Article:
At the same time, the new funding will help MICHR partner with the Medical School’s Office of Research and the U-M Office of Research to strengthen U-M’s infrastructure for conducting clinical trials and translational research.
MICHR has developed a stronger partnership with the Medical School’s Fast Forward Medical Innovation initiative, which aims to move promising ideas to the marketplace by helping medical researchers create startup companies, engage in research partnerships with industry and more.
Seeding the future of research
Many U-M researchers have gotten a share of MICHR’s past grants to directly fund their research — $21 million in all. Those dollars enable them to generate early results that can help them win grants to move their ideas forward.
MICHR provides services to collect and mine the massive amounts of data that research generates, and to give researchers access to clinical services like blood testing and genetic tests for research volunteers. The new funding will enhance these capabilities. It will also fund the use of mathematical techniques to study large-scale research networks, with U-M’s Institute for Research in Innovation and Science and Institute for Social Research.
MICHR also plays a key upstream role in training researchers and their staff in modern research techniques, and the many steps it takes to find and win funding for their work and to get a promising new idea out to the “real world.”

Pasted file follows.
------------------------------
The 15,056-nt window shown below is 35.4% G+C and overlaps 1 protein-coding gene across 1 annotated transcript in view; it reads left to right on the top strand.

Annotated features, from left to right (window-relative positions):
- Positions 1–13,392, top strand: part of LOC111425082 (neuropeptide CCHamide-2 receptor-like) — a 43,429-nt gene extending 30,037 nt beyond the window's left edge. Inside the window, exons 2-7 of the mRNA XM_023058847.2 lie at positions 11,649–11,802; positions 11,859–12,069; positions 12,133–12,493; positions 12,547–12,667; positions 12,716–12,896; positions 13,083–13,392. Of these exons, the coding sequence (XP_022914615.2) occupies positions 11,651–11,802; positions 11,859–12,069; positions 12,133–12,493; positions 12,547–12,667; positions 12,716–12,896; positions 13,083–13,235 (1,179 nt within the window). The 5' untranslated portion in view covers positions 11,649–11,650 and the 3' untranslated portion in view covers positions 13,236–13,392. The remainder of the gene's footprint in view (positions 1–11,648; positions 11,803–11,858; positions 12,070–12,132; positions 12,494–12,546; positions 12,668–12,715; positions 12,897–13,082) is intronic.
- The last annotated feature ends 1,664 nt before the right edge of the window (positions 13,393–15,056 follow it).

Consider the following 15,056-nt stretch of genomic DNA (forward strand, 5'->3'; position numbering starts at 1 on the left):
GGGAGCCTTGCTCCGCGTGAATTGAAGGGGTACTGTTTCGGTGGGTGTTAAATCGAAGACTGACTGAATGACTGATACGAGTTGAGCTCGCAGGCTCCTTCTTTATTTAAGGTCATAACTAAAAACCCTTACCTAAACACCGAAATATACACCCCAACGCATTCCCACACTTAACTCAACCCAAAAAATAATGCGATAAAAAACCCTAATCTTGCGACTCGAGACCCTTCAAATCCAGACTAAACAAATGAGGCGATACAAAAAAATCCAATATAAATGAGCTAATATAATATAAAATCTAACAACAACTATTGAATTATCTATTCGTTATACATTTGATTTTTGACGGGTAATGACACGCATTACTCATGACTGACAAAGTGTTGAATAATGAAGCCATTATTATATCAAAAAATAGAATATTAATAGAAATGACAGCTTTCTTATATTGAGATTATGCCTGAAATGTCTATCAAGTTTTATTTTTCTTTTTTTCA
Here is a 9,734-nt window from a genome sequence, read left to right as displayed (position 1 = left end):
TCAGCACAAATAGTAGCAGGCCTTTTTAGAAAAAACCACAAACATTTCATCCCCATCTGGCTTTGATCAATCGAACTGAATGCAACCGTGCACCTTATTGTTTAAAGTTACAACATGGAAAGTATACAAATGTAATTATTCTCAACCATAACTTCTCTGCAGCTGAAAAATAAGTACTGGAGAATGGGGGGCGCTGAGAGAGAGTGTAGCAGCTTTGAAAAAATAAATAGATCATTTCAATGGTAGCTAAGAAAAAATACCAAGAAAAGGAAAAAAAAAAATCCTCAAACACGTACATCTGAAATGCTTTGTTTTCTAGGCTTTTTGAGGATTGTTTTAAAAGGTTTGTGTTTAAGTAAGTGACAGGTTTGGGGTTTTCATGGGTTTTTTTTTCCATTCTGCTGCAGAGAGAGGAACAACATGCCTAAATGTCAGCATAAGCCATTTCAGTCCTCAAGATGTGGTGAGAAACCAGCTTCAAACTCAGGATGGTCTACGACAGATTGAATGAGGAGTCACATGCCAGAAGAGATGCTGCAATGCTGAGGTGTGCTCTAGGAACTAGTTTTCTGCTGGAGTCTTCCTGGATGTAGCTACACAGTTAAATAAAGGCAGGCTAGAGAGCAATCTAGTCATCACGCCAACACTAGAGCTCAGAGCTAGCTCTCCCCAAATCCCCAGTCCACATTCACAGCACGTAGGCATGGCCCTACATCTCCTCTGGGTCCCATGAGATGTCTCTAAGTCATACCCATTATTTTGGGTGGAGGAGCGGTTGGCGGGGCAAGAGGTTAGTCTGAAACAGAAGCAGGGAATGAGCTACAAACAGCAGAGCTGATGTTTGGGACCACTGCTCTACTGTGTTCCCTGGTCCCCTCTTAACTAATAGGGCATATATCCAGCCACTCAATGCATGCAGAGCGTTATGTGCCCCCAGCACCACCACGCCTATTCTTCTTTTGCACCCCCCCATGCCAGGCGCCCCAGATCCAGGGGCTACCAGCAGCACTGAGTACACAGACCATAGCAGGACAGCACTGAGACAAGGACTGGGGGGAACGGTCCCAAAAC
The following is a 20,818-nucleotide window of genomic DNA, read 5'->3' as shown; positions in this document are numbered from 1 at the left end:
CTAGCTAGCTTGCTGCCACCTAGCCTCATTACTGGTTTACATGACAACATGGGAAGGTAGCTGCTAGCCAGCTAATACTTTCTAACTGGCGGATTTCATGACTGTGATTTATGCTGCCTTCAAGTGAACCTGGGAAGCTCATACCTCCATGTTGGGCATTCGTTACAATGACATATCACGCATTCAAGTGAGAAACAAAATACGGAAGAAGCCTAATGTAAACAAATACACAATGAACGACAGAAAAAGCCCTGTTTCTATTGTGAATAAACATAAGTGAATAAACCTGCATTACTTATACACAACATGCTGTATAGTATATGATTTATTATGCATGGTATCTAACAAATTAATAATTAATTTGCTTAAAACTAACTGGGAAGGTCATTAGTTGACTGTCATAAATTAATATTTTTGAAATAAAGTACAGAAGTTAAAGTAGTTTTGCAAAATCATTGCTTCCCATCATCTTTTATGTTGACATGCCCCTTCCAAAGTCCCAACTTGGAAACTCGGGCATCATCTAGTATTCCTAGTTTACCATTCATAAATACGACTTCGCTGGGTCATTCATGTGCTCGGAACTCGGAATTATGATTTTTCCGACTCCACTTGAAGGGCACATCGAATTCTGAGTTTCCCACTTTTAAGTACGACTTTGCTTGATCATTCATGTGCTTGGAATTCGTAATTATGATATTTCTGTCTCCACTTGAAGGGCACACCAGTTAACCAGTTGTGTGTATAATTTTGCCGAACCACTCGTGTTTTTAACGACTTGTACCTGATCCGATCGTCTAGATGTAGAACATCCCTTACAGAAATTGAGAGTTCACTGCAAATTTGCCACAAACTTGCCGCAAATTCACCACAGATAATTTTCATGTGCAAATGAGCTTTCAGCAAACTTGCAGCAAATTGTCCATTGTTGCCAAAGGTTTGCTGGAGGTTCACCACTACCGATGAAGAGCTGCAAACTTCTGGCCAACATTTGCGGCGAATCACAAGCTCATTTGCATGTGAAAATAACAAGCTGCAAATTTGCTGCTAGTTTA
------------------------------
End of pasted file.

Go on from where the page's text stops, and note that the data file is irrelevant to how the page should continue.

“The new grant will allow us to expand some of our most successful training programs in translational research, and develop new ones,” says Vicki Ellingrod, associate director of MICHR and leader of its education team.
Such programs — which reach more than 1,200 faculty, staff and students annually — include education and mentoring workshops, webinars and seminars as well as more formal training programs that award master’s degrees and certifications.
“Perhaps what is most exciting about our new grant is that we will now be able to work more directly with patients, research participants, and groups within the community, and learn how to guide research in collaboration with our MICHR scholars,” says Ellingrod, John Gideon Searle Professor, and professor of pharmacy and of psychiatry.
By creating these partnerships from the beginning, MICHR will be able to better impact how U-M researchers directly translate their findings into practice and community health.
The NIH has awarded Clinical and Translational Science Awards Program grants since 2006 with the goal of improving the translational research process to get more treatments to more patients more quickly.
Mashour, who serves as executive director of translational research in the Office of Research and associate dean for clinical and translational research in the Medical School, was recently appointed to serve on the National Center for Advancing Translational Sciences CTSA Program’s national steering committee.
“We are thrilled that NIH’s NCATS has funded the vision we put forth in our proposal, which was a tremendous team effort by MICHR, research and educational units across U-M, and our community partners,” Mashour says. “We look forward to another five years of serving U-M and our communities to enable and enhance research along the translational spectrum.”